Covid-19: Vaccination May Alter Menstrual Cycle But It’s Not Really Serious, Study Finds

The Covid-19 pandemic in Francedossier

An American analysis is reassuring about the effects of the vaccine on women’s periods. Sometimes a disturbance is observed, but only for one day on average.

Yes, vaccination can alter the menstrual cycle of women, but this effect is limited, not serious and temporary, according to a US study published Wednesday in the scientific journal Obstetrics & Gynecology. The results “are very reassuring,” said Alison Edelman, lead author of the study and a professor of obstetrics and gynecology at Oregon Health and Sciences University. Immediately after receiving a COVID-19 vaccine, women’s menstrual cycles last less than a day on average. The duration of the rules themselves is not affected by vaccination, according to this study carried out in the United States on about 4,000 women.

Although a cycle usually lasts about 28 days, this duration varies from one woman to another, but also in a woman throughout her life. The duration can, for example, vary during periods of stress. Any change of less than eight days is classified as “normal” by the International Federation of Gynecology and Obstetrics.

Particular attention

Quite quickly after the start of the vaccination campaign, the women testified to alterations in their menstrual cycle after receiving the Covid-19 injection. Data closely monitored by health authorities. On July 30, the National Agency for Drug Safety (ANSM) reported in its pharmacovigilance investigation hundreds of cases observed after vaccination with Pfizer and Moderna. Files classified as “potential signal” – therefore the subject of special attention. On September 24, a new update of these two vaccines confirmed the maintenance of this signal, without raising worrisome situations or a proven direct link between vaccination and menstrual disorders. The ANSM later indicated that there was no data to establish a real link between the bites and these disturbances.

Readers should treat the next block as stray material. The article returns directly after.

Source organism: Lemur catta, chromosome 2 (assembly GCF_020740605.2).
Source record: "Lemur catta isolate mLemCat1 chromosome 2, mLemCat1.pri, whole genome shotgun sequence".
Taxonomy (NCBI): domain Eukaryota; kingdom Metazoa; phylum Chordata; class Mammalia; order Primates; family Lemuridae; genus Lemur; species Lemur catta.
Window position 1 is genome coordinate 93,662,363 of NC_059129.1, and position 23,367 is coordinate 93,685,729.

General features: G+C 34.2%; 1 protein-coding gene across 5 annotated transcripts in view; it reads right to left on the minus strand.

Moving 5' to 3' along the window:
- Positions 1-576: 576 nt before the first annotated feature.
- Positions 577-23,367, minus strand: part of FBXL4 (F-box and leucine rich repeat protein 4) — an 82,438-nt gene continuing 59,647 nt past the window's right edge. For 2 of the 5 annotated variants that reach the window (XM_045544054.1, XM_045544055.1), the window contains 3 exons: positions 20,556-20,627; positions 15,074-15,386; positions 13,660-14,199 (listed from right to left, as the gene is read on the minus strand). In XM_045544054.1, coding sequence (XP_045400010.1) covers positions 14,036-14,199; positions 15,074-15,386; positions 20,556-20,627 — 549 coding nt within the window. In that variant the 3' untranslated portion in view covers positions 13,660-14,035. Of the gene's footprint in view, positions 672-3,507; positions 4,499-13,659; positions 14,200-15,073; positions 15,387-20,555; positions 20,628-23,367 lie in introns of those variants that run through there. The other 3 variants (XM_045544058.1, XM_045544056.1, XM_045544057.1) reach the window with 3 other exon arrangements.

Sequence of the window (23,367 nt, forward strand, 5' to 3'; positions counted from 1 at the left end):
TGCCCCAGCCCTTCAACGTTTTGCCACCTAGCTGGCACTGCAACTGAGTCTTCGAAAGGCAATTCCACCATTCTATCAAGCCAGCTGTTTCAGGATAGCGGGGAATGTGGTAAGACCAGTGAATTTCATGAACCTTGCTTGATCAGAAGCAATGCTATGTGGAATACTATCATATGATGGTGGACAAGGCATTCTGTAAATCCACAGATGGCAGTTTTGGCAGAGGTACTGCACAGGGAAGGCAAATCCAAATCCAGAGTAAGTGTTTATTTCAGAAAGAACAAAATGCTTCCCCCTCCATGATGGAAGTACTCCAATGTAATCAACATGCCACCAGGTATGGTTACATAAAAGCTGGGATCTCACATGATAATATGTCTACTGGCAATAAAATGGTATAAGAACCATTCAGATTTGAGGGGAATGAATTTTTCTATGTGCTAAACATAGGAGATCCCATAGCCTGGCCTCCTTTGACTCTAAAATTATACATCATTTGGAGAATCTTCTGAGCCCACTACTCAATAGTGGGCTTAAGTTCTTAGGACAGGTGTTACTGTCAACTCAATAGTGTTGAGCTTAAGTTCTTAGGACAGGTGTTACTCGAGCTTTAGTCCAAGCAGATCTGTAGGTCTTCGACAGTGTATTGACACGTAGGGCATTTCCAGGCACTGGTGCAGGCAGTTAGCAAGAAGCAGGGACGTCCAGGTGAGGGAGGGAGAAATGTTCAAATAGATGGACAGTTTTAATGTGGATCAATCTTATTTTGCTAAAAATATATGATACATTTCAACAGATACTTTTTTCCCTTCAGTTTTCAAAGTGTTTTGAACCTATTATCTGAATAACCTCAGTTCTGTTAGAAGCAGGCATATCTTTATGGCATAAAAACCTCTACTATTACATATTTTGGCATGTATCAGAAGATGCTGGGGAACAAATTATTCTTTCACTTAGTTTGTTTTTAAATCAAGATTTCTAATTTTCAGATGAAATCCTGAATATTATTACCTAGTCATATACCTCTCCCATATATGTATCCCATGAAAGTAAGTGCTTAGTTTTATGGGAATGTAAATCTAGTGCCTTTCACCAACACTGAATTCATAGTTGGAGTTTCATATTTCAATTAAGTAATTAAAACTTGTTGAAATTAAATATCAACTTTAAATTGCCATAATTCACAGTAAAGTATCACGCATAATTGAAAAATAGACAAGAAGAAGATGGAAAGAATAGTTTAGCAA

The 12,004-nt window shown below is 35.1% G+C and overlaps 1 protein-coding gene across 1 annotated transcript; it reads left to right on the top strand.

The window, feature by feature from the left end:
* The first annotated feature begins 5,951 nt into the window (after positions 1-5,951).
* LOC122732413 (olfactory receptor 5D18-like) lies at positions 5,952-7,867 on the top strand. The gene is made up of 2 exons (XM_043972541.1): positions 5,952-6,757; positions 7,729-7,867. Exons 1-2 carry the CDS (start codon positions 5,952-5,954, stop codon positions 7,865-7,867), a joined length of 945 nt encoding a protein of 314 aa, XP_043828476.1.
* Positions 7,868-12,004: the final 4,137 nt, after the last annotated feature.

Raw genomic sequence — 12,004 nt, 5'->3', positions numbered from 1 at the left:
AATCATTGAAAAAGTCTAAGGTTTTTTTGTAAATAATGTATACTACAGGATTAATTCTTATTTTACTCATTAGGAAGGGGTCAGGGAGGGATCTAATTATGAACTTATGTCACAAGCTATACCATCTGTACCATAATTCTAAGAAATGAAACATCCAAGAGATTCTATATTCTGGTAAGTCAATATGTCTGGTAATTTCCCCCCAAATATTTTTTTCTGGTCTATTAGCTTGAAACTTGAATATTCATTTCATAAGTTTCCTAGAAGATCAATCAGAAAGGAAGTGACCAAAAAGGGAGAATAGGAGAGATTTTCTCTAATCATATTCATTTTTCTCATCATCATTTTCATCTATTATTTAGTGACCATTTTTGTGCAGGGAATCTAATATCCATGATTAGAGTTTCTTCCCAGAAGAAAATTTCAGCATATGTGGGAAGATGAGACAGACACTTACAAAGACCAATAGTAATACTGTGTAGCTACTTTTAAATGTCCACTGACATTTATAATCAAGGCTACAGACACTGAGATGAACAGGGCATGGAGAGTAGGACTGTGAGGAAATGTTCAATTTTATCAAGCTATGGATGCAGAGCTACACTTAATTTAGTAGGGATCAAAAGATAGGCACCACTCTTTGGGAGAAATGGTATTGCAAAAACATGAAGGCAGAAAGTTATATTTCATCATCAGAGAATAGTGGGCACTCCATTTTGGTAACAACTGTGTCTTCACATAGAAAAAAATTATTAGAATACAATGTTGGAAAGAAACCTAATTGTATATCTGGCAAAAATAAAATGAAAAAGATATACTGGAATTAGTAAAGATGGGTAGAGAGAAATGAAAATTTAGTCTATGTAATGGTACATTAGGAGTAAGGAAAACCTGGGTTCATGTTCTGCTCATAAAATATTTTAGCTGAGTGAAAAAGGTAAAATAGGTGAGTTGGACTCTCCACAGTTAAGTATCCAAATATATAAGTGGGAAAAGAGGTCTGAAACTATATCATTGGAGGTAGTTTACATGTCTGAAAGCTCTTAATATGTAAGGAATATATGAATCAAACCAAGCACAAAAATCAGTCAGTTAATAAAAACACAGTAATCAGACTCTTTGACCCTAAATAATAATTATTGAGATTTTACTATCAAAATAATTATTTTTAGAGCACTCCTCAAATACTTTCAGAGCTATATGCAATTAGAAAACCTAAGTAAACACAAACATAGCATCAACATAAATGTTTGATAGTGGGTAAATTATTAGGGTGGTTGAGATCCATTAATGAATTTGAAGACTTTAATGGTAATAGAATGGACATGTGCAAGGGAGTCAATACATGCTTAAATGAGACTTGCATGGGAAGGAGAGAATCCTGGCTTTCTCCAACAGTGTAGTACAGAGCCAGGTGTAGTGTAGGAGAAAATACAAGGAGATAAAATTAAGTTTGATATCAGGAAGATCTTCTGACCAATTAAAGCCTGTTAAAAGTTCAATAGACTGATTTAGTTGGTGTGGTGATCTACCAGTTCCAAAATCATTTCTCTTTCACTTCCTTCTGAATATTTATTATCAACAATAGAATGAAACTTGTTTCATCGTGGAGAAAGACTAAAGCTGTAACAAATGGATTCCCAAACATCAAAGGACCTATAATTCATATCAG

To answer these questions, the American researchers used data from women ages 18 to 45 who were not using contraception, reported on an application used to monitor menstrual cycles (for example, to find out their fertility periods). They compared the cycle lengths of 2,400 vaccinated people, mostly with Pfizer (55%), but also Moderna (35%) and Johnson & Johnson (7%), with those of 1,500 unvaccinated women.

Six consecutive cycles were studied for all participants, but for the first group, a vaccine injection was received during the fourth cycle. Results: there is a delay in the menstrual cycle due to vaccination, but on average it is less than one day (0.64 days). However, it is higher during the second dose (0.79 days). This delay became much more significant in women who received both doses in the same cycle (2.32 days apart on average). However, the duration returns to normal after two cycles.

A disruption of the “biological clock”

“We know that the immune and reproductive systems are interconnected,” says Alison Edelman, lead author of the study. However, vaccines create a strong immune response. This response affects the hypothalamic-pituitary-ovarian axis, which the specialist describes as “the communication pathway between the brain, the ovaries and the uterus.”

This axis helps regulate the menstrual cycle, which is why the researcher also gives it the nickname “body clock.” With vaccination, “proteins called cytokines are released, which we know from other diseases can alter this biological clock,” he explains. The change also appears to be more pronounced when vaccination is done “early in the follicular phase” (from the first day of menstruation to ovulation). In addition, the authors recall that “a serious acute disease such as Covid-19 can also be catastrophic for the function of the hypothalamic-pituitary-ovarian axis, sometimes permanently”.

Scientists hope to have collected more data on subsequent cycles very soon to confirm this return to normal. This study has limitations since it is based on the users of these applications, who are not necessarily representative of the population. In addition, the researchers limited themselves to data from women whose cycles are “normal” and “regular” in length. This makes the effects of vaccination easier to see and these results are reassuring.


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